Tuesday, January 4, 2011

The Greatest Show on Earth--Earth

Americans strongly support providing environmental education in schools and the National Environmental Education Foundation has taken up the challenge by building environmental education resource guides for teachers at classroomearth.org and eeweek.org. These sites were designed to strengthen environmental education across the curriculum and provide lesson plans, multimedia and other resources to help teachers prepare students to meet the environmental challenges that face the global community.

NEEF was chartered by Congress in 1990 to advance environmental knowledge and action, as well as to activate environmentally responsible behavior in the general public. Classroom Earth was established to promote environmental literacy for school children. Major funding for the Classroom Earth site was provided by the Weather Channel and it was developed by harnessing the expertise of committed educators to help define the scope and content of the resources.

The site is geared to secondary educators and offers interdisciplinary classroom resources that are not limited to the science or social studies classroom. If the site is used in conjunction with the resources on NEEF’s National Environmental Education Week initiative then you can span the K-12 curricula in almost every subject area.

The well-organized home page classroomearth.org features glimpses at newsworthy items, but easily leads you to resources, grants, professional development and testimonials from teachers.Check the resource tab near the top of the page.If you are looking for something more specific you can also search by keyword.

While it has been traditional to teach about the environment in the science classroom, the search tool also points to lesson resources in foreign language, language arts, mathematics, social studies and the arts.

The foreign language resource is limited to one Spanish language Web site — somosamigosdelatierra.org — but it is a destination rich with vocabulary, cartoons, music and a host of activities that emphasize the global nature of environmental issues. You’ll find articles concerning the Area de Libre Comercio de las Américas and other Spanish-language information about ecology.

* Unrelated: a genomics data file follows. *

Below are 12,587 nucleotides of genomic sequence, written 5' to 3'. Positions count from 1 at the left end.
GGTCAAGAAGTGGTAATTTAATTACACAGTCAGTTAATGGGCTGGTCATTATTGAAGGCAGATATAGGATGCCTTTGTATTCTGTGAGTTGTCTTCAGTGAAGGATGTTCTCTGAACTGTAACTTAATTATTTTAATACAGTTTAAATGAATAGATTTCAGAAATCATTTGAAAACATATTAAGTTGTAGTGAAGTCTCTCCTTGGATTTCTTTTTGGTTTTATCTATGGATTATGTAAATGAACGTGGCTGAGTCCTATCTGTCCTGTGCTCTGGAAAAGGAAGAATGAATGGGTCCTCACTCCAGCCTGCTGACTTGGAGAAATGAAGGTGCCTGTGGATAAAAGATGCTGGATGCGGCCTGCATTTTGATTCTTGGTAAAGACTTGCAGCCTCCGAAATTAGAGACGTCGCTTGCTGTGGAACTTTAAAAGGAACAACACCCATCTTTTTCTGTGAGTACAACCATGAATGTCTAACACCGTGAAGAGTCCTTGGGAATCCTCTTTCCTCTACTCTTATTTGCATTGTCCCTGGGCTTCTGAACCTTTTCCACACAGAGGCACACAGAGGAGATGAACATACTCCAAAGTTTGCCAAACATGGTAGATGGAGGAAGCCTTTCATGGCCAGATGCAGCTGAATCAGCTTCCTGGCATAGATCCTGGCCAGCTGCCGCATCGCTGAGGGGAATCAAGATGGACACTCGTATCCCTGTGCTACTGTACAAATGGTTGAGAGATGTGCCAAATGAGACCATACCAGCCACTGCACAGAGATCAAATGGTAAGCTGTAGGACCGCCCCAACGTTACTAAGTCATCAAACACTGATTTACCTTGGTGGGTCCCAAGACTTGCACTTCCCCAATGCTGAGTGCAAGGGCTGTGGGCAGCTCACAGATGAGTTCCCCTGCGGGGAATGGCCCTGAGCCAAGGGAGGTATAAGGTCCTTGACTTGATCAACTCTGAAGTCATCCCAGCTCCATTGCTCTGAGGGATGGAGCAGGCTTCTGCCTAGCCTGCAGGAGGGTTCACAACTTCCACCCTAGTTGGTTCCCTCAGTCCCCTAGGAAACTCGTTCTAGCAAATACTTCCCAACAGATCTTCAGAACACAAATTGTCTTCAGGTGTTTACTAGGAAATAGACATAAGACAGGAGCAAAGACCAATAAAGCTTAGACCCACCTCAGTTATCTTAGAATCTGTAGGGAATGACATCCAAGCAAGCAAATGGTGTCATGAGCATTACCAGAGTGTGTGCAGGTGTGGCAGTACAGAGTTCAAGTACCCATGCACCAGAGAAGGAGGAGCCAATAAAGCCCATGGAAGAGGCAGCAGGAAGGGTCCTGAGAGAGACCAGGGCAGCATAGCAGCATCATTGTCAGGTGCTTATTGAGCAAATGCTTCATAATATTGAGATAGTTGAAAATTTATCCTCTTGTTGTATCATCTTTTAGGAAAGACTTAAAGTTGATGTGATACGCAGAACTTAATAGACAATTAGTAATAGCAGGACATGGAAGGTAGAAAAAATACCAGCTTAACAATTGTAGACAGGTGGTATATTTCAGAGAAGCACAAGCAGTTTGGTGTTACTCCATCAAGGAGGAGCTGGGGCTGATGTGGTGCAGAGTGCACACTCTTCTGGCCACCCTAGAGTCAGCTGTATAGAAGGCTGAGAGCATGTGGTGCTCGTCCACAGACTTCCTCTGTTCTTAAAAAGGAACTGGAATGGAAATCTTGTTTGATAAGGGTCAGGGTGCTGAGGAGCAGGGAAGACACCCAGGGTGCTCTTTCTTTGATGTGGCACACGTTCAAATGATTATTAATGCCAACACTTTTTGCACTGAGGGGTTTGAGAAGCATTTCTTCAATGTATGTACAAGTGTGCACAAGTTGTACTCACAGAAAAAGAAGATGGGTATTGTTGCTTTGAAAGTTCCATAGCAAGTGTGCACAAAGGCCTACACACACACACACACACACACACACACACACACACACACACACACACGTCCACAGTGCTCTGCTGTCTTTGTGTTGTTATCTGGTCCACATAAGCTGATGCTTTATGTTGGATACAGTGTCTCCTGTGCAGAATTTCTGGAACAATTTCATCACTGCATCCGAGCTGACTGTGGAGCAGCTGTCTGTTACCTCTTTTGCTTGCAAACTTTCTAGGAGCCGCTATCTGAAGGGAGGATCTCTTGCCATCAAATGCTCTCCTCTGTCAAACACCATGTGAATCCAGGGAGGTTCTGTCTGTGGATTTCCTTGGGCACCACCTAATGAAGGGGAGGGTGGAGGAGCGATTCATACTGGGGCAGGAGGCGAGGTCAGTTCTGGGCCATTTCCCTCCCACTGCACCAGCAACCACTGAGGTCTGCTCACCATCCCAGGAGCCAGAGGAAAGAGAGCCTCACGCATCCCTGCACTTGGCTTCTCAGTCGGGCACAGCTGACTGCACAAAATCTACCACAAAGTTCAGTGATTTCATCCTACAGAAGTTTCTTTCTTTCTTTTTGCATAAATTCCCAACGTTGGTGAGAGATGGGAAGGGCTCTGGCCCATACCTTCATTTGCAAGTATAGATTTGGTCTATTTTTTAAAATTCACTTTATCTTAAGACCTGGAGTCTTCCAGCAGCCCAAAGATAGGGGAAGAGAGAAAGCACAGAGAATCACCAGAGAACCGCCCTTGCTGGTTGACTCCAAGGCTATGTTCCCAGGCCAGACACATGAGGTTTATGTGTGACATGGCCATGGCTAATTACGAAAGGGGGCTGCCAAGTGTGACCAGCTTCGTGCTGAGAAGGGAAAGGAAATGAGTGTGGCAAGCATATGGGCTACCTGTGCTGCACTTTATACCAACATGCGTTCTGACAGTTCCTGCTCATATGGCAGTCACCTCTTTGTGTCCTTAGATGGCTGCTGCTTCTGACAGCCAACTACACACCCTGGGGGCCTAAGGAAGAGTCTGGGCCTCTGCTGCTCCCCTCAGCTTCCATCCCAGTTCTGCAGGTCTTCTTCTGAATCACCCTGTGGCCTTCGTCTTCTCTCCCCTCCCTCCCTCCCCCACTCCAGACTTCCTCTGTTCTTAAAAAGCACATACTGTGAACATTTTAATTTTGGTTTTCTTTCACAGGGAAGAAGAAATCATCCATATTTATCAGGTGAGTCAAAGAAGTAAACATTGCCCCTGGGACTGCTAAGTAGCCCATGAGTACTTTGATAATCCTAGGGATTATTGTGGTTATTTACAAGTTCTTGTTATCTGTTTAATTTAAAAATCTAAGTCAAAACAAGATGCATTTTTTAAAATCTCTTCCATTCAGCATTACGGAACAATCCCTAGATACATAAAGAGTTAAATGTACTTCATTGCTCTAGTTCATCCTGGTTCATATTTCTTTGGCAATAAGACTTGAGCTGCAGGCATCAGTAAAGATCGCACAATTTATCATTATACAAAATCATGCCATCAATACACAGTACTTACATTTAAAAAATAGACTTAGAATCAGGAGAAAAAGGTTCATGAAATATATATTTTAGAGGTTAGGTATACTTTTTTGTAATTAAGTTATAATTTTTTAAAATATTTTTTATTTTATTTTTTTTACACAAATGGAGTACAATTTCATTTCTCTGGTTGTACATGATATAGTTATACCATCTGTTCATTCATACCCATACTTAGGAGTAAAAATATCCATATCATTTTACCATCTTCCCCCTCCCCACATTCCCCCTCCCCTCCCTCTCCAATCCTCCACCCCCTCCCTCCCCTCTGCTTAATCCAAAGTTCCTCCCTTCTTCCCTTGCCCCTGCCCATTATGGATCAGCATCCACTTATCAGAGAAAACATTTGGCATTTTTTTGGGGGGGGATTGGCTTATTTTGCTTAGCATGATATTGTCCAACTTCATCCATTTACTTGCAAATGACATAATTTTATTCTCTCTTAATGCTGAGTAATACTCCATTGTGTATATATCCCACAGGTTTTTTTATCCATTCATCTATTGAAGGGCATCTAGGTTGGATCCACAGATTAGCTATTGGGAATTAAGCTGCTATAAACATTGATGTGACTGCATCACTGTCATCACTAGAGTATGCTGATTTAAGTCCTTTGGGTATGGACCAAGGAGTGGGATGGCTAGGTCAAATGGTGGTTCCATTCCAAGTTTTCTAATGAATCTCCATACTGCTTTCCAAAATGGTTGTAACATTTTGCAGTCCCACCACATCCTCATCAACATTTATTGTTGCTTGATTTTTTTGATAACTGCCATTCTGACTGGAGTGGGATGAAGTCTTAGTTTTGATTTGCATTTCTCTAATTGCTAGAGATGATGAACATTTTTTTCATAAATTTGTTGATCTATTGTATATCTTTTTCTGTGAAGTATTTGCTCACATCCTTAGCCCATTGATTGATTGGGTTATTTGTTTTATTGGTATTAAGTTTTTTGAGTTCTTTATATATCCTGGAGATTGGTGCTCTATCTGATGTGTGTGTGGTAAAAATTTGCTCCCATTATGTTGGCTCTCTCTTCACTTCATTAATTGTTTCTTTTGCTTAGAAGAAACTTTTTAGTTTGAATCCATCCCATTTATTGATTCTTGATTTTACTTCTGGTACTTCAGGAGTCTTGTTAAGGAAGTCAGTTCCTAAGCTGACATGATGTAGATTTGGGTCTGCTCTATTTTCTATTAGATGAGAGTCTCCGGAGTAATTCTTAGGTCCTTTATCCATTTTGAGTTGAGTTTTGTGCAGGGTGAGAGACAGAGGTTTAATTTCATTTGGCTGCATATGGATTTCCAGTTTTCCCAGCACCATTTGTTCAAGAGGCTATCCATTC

The language arts resources contain lesson plans and activities like analyzing and reporting on the impact of epidemics on world population and creating a brochure on alternative energy resources like photovoltaic cells. The lesson plans are excellent examples of an interdisciplinary approach to environmental studies.

In mathematics we find very sophisticated lessons like “Meadows or Malls: Using Matrices to Make Decisions,” and others that are less complicated like analyzing tree rings where students become dendrochronologists. The math lesson plans also include energy audits and exercises that help explain how to determine population through random sampling.

If you teach younger children, don’t be daunted by the sophistication of the secondary level lessons on Classroom Earth. NEEF also created a site to meet the educational needs of younger children as part of its effort to promote National Environmental Education Week.

This year’s Environmental Education Week theme is “Ocean Connections,” and will feature resources about our dependence upon the ocean. There are grade-appropriate lessons for teachers across the K-12 spectrum including lessons about Gulf oil spill.

At a time when schools are strapped for cash, you will be interested to know that many organizations offer grants to promote environmental education. For instance, the Captain Planet Foundation offers grants ranging from $250 to $2,500 for school projects that promote understanding of environmental issues. Many other grant opportunities are listed under Funding Resources on the EEWeek site, or by clicking on the Grant tab near the top of the page of the Classroom Earth site.

NEEF has done a good job in aggregating these resources and has made a lot of progress in promoting our national environmental literacy. By using these sites, you may learn as much as your students.

1 comment:

Cyned said...

Hello! We are putting together an "I (HEART) PUBLIC schools" Blog campaign for Valentine's Day! Hope you'll join us! Please read on:

Everyone who cares about young people cares about our
schools. Our best schools nurture our children, make them feel safe, and able
to take the risks they need to in order to learn. But our schools are in danger
of becoming even more narrowly focused on test preparation, while class sizes
rise, and teachers are blamed for the ravages poverty inflicts on their

We are responding. We love our schools. We declare
Valentine’s Day, 2011, to be I Love Public Education Blog Day. On this day we
will write our hearts out, about why it is that public education is so
important to us, our children, and our democratic society. If you or your readers will join us and tell why you love public education too, send your comments and posts to saveourschoolsmarch@gmail.com.
Writing will be displayed at the www.SaveOurSchoolsmarch.org website, and will be tweeted with the
hashtag #LovePublicEd. We offer the march and events of July 28 to 31st
in Washington, DC, as a focal point for this movement, and we ask participants
to link to this event, so we can build momentum for our efforts. If your readers wish to repeat this post on their own blog, we would love it. Please email for graphic to indicate that this is part of our campaign.
Thanks so MUCH!
Cindi Pastore cindipastore@gmail.com